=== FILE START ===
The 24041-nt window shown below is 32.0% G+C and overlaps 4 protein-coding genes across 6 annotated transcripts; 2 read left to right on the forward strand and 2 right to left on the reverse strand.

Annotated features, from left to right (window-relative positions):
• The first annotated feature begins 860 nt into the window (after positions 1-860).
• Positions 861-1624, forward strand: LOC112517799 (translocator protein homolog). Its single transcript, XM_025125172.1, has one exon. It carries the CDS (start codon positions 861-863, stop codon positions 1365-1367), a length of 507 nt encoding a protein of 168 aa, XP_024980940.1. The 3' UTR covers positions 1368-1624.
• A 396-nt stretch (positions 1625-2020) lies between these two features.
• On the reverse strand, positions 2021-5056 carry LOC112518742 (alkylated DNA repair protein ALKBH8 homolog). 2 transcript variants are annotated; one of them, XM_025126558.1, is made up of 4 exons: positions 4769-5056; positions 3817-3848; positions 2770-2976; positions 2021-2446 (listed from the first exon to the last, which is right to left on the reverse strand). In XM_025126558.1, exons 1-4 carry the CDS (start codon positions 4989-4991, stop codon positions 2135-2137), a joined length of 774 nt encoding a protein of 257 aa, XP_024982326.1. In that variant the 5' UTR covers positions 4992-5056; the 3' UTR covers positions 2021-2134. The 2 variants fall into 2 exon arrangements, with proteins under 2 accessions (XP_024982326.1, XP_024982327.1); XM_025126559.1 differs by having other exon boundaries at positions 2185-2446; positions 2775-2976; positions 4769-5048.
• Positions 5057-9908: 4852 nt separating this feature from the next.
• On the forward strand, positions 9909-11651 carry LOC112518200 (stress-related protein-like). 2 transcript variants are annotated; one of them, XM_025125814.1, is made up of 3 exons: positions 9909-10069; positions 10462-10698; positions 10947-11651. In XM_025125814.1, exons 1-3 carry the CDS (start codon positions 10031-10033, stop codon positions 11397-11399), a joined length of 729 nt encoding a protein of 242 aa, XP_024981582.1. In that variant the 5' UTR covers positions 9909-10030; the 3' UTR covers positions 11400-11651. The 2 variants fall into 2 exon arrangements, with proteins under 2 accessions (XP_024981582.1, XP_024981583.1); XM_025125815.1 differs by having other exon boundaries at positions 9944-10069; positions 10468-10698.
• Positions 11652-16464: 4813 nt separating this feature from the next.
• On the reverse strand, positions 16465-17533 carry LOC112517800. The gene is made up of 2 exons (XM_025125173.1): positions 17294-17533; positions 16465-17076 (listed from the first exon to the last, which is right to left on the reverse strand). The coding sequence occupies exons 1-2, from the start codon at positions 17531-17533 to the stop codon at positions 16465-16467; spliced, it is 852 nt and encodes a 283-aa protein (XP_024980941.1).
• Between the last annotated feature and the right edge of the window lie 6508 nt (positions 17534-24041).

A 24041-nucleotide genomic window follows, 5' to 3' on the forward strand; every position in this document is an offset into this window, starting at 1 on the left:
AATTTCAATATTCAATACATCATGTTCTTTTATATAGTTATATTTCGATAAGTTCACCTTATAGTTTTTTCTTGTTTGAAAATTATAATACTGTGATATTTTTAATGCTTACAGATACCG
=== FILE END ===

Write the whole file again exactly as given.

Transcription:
The 24041-nt window shown below is 32.0% G+C and overlaps 4 protein-coding genes across 6 annotated transcripts; 2 read left to right on the forward strand and 2 right to left on the reverse strand.

Annotated features, from left to right (window-relative positions):
• The first annotated feature begins 860 nt into the window (after positions 1-860).
• Positions 861-1624, forward strand: LOC112517799 (translocator protein homolog). Its single transcript, XM_025125172.1, has one exon. It carries the CDS (start codon positions 861-863, stop codon positions 1365-1367), a length of 507 nt encoding a protein of 168 aa, XP_024980940.1. The 3' UTR covers positions 1368-1624.
• A 396-nt stretch (positions 1625-2020) lies between these two features.
• On the reverse strand, positions 2021-5056 carry LOC112518742 (alkylated DNA repair protein ALKBH8 homolog). 2 transcript variants are annotated; one of them, XM_025126558.1, is made up of 4 exons: positions 4769-5056; positions 3817-3848; positions 2770-2976; positions 2021-2446 (listed from the first exon to the last, which is right to left on the reverse strand). In XM_025126558.1, exons 1-4 carry the CDS (start codon positions 4989-4991, stop codon positions 2135-2137), a joined length of 774 nt encoding a protein of 257 aa, XP_024982326.1. In that variant the 5' UTR covers positions 4992-5056; the 3' UTR covers positions 2021-2134. The 2 variants fall into 2 exon arrangements, with proteins under 2 accessions (XP_024982326.1, XP_024982327.1); XM_025126559.1 differs by having other exon boundaries at positions 2185-2446; positions 2775-2976; positions 4769-5048.
• Positions 5057-9908: 4852 nt separating this feature from the next.
• On the forward strand, positions 9909-11651 carry LOC112518200 (stress-related protein-like). 2 transcript variants are annotated; one of them, XM_025125814.1, is made up of 3 exons: positions 9909-10069; positions 10462-10698; positions 10947-11651. In XM_025125814.1, exons 1-3 carry the CDS (start codon positions 10031-10033, stop codon positions 11397-11399), a joined length of 729 nt encoding a protein of 242 aa, XP_024981582.1. In that variant the 5' UTR covers positions 9909-10030; the 3' UTR covers positions 11400-11651. The 2 variants fall into 2 exon arrangements, with proteins under 2 accessions (XP_024981582.1, XP_024981583.1); XM_025125815.1 differs by having other exon boundaries at positions 9944-10069; positions 10468-10698.
• Positions 11652-16464: 4813 nt separating this feature from the next.
• On the reverse strand, positions 16465-17533 carry LOC112517800. The gene is made up of 2 exons (XM_025125173.1): positions 17294-17533; positions 16465-17076 (listed from the first exon to the last, which is right to left on the reverse strand). The coding sequence occupies exons 1-2, from the start codon at positions 17531-17533 to the stop codon at positions 16465-16467; spliced, it is 852 nt and encodes a 283-aa protein (XP_024980941.1).
• Between the last annotated feature and the right edge of the window lie 6508 nt (positions 17534-24041).

A 24041-nucleotide genomic window follows, 5' to 3' on the forward strand; every position in this document is an offset into this window, starting at 1 on the left:
AATTTCAATATTCAATACATCATGTTCTTTTATATAGTTATATTTCGATAAGTTCACCTTATAGTTTTTTCTTGTTTGAAAATTATAATACTGTGATATTTTTAATGCTTACAGATACCG